Three members of The Elders plan to visit Zimbabwe in late November 2008 to assess the country’s escalating humanitarian crisis.
“Relieving the suffering of millions of people must be the priority of Zimbabwe’s leaders,” said Mr Annan. “But global attention is also slipping as Zimbabwe’s humanitarian crisis worsens.”
During their visit the Elders plan to make a first-hand assessment of how to more effectively respond to current humanitarian needs, and how to avoid further deterioration of the situation in Zimbabwe and its spill-over effects on neighbouring countries.
“We hope that our visit will also add momentum to the global response to longer-term issues of reform and development once an inclusive government is in place and operational,” said Mr Annan. “It is crucial that the international community supports a Zimbabwe-led process of recovery, and provides sufficient funding for its implementation.”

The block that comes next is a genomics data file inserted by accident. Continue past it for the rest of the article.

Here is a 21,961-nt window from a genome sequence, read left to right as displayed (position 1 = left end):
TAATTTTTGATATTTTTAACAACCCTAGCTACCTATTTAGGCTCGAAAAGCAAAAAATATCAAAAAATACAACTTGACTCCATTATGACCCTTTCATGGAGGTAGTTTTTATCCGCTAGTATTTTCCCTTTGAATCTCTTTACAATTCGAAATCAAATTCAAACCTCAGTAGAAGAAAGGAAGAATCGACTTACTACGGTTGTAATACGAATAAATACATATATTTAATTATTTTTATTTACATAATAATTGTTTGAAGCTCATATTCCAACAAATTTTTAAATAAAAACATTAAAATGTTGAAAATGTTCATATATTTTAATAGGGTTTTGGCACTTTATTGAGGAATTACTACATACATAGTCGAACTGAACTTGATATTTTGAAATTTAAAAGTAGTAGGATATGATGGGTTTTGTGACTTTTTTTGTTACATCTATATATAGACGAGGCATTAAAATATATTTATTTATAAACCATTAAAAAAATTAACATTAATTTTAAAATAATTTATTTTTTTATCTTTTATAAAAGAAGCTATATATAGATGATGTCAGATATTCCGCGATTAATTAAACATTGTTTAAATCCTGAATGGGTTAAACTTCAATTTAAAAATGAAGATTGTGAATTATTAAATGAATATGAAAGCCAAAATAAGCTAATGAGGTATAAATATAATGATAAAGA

Mr Annan emphasised that this will be a humanitarian mission. “The delegation will not be involved in the current political negotiations,” he said. “However, we urge Zimbabwe’s political leaders to move swiftly to fully implement the 15 September agreement, particularly the provisions on humanitarian and food assistance. Delays in forming a government are prolonging the suffering of the people.”
The Elders have been observing the decline of Zimbabwe’s economic and humanitarian situation with concern for some time. The World Food Programme estimates that 5 million Zimbabweans nearly half the population – will need emergency food aid by early next year. Fuel and seed shortages mean crops are not being planted, exacerbating the food crisis.